The Dominican Republic
An Ultimate Caribbean Lifestyle
By JG Walker. Previously published in the 2015 Fall Issue.
A history buff might know the Dominican Republic as the modern name of the place where Christopher Columbus and crew first made landfall after crossing the Atlantic in 1492. A sports fan might know this Caribbean nation as the 2013 World Baseball Classic champion and home to dozens of Major League stars like Albert Pujols and David Ortiz. But a growing number of Americans and Europeans are discovering that the Dominican Republic is not only a great year-round vacation destination, but also an ideal location to live, work or retire.
The Dominican Republic is a stable, progressive democracy with a thriving free-market economy that’s the largest of any Caribbean country. Spanish is the official national language, but many workers in the hospitality industry speak English. Crime rates are low and so are most basic living costs like food, transportation and medical care.
The fall and winter months are a great time to visit the Dominican Republic. Average daily highs range from the mid-80s to the upper 90s and water sports like swimming and surfing along its 1,000 miles of coastline are always in season. Temperatures can be much cooler in the mountainous interior and a growing eco-tourism industry accommodates visitors who want to explore the rich diversity of the tropical highlands.
THE NORTH COAST
The North Coast region of the Dominican Republic faces the Atlantic Ocean and is one of the country’s prime tourist destinations. The port city of Puerto Plata is a popular stop for cruise ships and is home to a number of full-service resorts. The city features museums and historic sites like the 16th-century San Felipe Fort. Area beaches include several with big waves that are ideal for surfing, and the nearby Ocean World Park offers exhibits that include the world’s largest custom-built dolphin lagoon. Another must-see site is the Isabel de Torres Botanical Gardens, accessed via a spectacular cable car ride to a mountain peak overlooking the city. Nightlife includes a welcoming variety of merengue and salsa music clubs.
Just to the east is the town of Cabarete, an international destination for windsurfers, kiteboarders and scuba divers. Even as its popularity as a tourist destination has grown, Cabarete has retained an intimate, small-town character where nearly all of the shops and restaurants are within walking distance. Many eco-tours to the interior originate in Cabarete and the acclaimed Playa Grande Golf Course, designed by Robert Trent Jones with 10 oceanfront holes, is about a 30-minute drive away. Sea Horse Ranch (see sidebar) is located just outside of Cabarete.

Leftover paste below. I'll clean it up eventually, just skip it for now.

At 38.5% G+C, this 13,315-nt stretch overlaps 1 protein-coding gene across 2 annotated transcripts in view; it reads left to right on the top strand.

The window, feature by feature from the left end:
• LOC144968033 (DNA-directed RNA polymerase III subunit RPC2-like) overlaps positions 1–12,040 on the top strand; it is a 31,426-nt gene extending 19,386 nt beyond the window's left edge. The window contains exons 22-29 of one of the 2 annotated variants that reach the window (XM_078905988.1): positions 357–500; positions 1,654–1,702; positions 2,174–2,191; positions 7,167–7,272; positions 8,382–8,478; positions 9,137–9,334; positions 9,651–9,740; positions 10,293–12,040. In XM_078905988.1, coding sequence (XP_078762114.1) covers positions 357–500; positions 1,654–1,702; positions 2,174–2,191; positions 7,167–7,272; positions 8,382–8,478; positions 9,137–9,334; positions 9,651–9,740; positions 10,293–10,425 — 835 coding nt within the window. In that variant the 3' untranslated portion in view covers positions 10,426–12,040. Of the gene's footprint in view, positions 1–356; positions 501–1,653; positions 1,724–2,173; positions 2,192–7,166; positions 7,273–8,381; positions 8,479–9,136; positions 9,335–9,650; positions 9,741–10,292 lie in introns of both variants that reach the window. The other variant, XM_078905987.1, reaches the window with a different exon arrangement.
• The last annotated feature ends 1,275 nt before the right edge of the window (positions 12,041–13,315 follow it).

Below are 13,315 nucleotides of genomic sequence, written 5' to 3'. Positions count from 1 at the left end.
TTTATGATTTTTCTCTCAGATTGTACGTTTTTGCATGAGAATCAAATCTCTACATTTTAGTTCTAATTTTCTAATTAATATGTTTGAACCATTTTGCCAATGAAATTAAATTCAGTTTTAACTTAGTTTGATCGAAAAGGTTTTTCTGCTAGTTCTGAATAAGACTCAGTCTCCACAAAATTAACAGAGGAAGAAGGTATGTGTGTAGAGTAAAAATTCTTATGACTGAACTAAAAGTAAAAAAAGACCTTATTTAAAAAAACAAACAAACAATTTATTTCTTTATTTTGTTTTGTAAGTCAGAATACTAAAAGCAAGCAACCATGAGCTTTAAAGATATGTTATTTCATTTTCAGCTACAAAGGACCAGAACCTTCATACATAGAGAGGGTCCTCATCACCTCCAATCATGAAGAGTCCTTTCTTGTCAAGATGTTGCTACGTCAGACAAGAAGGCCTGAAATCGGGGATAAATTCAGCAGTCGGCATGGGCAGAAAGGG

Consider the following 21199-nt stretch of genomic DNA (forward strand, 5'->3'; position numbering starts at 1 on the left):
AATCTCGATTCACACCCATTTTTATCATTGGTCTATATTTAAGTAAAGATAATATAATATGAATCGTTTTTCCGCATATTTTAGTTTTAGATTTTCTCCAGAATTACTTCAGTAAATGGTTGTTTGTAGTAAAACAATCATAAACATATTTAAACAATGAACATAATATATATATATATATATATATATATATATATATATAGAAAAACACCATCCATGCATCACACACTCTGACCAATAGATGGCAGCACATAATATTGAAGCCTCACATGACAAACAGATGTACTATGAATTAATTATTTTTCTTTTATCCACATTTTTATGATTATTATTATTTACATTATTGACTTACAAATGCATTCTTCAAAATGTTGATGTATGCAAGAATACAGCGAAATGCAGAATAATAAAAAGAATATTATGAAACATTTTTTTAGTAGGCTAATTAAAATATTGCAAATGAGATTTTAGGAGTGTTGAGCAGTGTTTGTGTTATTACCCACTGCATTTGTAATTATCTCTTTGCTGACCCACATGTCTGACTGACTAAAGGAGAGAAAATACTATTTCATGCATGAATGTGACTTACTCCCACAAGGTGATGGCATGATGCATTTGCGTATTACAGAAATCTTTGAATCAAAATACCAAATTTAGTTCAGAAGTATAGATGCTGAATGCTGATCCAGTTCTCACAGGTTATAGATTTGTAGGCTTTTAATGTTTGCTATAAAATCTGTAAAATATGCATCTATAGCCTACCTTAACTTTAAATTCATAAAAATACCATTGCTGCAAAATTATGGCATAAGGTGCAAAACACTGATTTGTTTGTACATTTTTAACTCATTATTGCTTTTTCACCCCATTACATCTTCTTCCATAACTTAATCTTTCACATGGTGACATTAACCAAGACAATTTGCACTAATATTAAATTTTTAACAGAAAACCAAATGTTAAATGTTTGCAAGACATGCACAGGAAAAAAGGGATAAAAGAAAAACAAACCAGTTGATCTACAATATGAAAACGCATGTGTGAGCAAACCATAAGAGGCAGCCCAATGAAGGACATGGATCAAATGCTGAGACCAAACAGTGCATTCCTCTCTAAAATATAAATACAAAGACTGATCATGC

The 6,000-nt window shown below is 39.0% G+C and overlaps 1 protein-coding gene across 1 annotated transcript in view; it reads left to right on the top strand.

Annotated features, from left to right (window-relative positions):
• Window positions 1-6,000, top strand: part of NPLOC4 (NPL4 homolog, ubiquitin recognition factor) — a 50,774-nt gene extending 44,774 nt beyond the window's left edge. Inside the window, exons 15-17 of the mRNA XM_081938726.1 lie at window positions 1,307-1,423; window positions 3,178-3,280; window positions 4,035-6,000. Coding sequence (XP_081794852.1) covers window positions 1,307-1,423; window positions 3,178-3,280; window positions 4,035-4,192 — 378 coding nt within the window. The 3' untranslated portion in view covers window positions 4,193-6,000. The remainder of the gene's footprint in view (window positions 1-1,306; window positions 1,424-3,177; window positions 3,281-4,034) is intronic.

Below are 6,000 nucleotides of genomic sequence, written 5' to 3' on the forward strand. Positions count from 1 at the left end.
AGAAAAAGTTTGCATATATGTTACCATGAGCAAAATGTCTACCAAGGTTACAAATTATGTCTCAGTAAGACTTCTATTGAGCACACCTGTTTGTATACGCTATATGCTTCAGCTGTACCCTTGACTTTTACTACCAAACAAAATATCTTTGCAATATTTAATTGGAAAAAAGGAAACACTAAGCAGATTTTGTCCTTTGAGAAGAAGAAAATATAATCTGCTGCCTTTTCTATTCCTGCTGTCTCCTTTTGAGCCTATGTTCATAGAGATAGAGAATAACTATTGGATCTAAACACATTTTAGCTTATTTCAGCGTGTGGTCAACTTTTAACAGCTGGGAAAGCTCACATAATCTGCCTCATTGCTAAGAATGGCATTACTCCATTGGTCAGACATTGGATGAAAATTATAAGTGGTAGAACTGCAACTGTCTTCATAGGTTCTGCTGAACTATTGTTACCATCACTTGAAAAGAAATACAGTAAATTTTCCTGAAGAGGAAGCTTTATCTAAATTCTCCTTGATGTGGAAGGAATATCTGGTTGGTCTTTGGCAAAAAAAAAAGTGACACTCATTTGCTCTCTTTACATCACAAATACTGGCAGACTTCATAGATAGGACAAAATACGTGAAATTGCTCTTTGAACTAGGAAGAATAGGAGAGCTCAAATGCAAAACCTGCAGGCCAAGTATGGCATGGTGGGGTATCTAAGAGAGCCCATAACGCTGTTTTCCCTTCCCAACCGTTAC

Samana is a North Coast town that is especially popular for honeymooners and couples seeking a romantic retreat in a beautifully natural setting. The nearby El Limon Waterfall and the Los Haitises National Park offer splendid day-trip opportunities. Horseback riding, snorkeling and sailing are among the area’s most frequently enjoyed activities, and
Samana is a hub from January through March for off-shore excursions to view huge pods of migratory whales.
THE EAST COAST
Punta Cana is the heart of the East Coast region of the Dominican Republic, where many of the nation’s large, all-inclusive destination resorts are located. Some are couples-only retreats, while others offer sports-oriented vacation packages that can include deep-sea fishing charters and play on the area’s 12 seaside golf courses. But most of Punta Cana’s resorts cater to families who want to enjoy both on-site activities like swimming and organized kid recreations, as well as off-site visits to attractions like Dolphin Island Park and the Bavaro Adventure Park. There are also a number of village-style shopping areas and buffet restaurants that feature local cuisine. For adult after-hours fun, Punta Cana features a variety of live-music clubs and more than 15 casinos. The Punta Cana International Airport welcomes daily direct flights from Miami and other U.S. cities.
Located just to the west of Punta Cana on the Caribbean seashore is La Romano, one of the country’s premier eco-tourism destinations. The nearby town of Bayahibe is the gateway to Isla Soana, a pristine 42-square-mile island that’s part of the impressive national park system. The La Romano area is also home to several top-rated golf courses and Estadio Francisco Micheli, a favorite stop for baseball fans who want to catch a game that showcases the country’s talented stars.
The Dominican Republic’s capital of Santa Domingo is one of Latin America’s most historic and sophisticated cities. The Colonial City area, a UNESCO World Heritage Site, is a delightfully walkable neighborhood that features well-preserved 16th-century buildings, cobblestone lanes, museums, shops and restaurants. Visitors to the Santa Domingo Zoo & Botanical Gardens can enjoy their tour on mini open trains that traverse the grounds. Fine and casual dining are part of the local culture in a city with more restaurants than any other in the Caribbean and Central America; both local and international fare is offered and the fresh coffee from the Dominican Republic’s highland plantations is second to none. The performing arts scene in the capital city includes opera, ballet, symphony and theater performances on a year-round schedule. Santa Domingo is also home to 18 colleges and universities, two international airports and an urban rapid-transit system that makes it a breeze to get around in this lively city of nearly 3 million residents.